Objectives:To investigate whether knee pain in the community behaves like a regional pain syndrome, as judged by its associations with mental health, self- rated health (SRH), and beliefs about prognosis.
Methods:An 18-month postal follow-up was conducted in 1,798 working-aged subjects, sampled from the community. At baseline questions were asked about pain in the knee lasting ≥1 day in the previous 12 months, mental health (Short-Form 36), somatising tendency (elements of the Brief Symptom Inventory), SRH, and concern about 12-month prognosis. At follow-up we asked about knee pain in the last four weeks, and whether it had been present on ≥14 days or prescription-treated. Associations with incidence and persistence were explored using logistic regression.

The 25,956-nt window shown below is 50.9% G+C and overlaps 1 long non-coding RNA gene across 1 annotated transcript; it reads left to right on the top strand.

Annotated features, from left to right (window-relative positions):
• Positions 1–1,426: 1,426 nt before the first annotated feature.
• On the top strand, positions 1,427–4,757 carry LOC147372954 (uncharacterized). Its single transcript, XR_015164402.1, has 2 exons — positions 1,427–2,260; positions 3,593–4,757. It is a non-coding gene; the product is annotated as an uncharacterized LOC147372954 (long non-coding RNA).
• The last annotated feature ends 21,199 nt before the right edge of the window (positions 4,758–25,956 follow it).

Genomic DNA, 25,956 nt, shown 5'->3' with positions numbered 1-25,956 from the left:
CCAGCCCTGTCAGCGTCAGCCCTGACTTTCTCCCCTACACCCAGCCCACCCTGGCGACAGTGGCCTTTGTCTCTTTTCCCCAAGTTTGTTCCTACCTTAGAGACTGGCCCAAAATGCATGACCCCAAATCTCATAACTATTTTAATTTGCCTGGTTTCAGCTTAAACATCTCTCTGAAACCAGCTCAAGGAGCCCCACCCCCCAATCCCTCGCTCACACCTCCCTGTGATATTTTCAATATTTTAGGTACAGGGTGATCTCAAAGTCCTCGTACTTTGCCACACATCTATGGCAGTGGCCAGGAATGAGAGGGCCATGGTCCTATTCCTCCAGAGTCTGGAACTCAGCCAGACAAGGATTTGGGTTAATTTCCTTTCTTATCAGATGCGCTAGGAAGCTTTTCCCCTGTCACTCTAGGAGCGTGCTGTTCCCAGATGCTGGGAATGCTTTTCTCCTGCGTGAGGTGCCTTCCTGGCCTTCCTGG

Results:The 1,256 participants (70% response) comprised 468 with knee pain at baseline and 788 without. Among the former, 49% had persistent knee pain at follow-up, while among the latter, 15% reported new symptoms. Incident prescription-treated knee pain was strongly associated with all of the mental health variables and with SRH. The odds of knee pain persisting were significantly raised in the least vs. most favourable bands of somatising tendency and SRH, and persistence was also significantly more common among those who at baseline were concerned that they would still have a problem in 12 months.
Conclusions:Our observations support the hypothesis that knee pain in the community shares risk factors in common with other non-specific regional pain syndromes.
- knee pain
- mental health
- risk factors